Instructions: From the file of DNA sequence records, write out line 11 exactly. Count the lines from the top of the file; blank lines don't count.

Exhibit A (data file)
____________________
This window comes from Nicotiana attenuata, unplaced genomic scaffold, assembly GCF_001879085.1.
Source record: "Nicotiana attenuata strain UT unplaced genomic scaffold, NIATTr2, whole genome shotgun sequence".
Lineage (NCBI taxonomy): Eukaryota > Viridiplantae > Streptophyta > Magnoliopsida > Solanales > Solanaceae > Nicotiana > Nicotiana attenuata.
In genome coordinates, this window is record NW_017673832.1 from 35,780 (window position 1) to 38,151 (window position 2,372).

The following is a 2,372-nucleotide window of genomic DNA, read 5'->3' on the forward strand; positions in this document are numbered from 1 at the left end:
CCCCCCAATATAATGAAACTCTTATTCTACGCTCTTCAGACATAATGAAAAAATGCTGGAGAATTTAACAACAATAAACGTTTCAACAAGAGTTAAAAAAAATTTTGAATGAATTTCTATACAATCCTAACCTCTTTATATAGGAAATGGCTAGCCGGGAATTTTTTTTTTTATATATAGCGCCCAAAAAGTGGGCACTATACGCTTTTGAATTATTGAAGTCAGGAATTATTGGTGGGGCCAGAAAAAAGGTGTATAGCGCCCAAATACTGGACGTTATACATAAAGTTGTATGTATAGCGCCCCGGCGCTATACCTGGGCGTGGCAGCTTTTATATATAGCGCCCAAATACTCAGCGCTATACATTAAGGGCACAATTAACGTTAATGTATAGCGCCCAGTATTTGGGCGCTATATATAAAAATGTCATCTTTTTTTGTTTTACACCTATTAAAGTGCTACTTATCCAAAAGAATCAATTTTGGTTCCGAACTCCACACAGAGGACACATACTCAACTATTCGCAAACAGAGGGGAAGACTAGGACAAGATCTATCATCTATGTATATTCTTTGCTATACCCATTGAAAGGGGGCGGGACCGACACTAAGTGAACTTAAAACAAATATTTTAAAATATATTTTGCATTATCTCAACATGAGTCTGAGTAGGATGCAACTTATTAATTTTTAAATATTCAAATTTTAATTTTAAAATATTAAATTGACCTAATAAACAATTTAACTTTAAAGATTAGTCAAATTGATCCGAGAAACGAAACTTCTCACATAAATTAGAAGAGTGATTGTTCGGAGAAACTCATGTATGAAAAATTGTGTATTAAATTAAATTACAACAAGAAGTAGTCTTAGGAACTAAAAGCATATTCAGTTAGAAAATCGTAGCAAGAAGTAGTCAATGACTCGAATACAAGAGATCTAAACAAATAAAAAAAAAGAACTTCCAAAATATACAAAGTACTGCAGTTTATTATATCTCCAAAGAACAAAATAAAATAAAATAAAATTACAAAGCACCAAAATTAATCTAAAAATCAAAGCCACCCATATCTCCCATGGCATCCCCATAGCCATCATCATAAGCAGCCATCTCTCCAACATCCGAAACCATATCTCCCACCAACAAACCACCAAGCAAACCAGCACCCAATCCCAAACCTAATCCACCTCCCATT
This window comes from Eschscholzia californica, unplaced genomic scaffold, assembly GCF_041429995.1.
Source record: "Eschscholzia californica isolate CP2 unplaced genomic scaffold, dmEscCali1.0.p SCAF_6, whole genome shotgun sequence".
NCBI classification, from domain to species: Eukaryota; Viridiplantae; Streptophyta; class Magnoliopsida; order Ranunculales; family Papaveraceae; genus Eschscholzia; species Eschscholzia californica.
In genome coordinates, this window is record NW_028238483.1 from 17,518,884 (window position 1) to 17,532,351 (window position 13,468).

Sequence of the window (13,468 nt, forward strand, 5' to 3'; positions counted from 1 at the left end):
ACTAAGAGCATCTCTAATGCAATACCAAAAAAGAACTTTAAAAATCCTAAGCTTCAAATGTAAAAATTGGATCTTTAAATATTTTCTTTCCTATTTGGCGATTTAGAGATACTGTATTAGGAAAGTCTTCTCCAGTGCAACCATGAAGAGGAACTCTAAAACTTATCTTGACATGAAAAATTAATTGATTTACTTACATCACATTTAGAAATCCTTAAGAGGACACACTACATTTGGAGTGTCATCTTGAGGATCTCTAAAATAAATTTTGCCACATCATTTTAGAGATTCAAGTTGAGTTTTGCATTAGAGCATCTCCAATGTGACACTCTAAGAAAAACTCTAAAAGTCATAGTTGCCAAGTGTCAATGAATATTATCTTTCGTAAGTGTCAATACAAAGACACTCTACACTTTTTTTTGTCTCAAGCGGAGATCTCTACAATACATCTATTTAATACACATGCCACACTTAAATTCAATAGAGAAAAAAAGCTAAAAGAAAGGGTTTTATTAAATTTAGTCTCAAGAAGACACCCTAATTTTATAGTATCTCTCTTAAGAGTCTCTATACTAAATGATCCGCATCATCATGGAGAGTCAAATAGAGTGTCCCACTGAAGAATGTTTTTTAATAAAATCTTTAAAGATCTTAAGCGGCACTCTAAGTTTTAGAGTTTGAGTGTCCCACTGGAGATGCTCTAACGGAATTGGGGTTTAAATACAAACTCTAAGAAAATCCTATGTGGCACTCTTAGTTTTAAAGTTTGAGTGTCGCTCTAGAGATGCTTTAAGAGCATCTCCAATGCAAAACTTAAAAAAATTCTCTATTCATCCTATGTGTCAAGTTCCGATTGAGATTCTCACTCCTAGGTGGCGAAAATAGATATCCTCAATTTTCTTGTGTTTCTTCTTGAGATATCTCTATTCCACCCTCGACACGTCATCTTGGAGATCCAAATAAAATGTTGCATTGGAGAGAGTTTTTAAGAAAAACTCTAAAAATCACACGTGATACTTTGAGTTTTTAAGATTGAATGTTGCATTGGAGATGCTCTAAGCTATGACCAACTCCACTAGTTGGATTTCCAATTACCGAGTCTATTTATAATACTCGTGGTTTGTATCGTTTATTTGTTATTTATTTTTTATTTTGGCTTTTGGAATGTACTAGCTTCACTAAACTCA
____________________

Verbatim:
Sequence of the window (13,468 nt, forward strand, 5' to 3'; positions counted from 1 at the left end):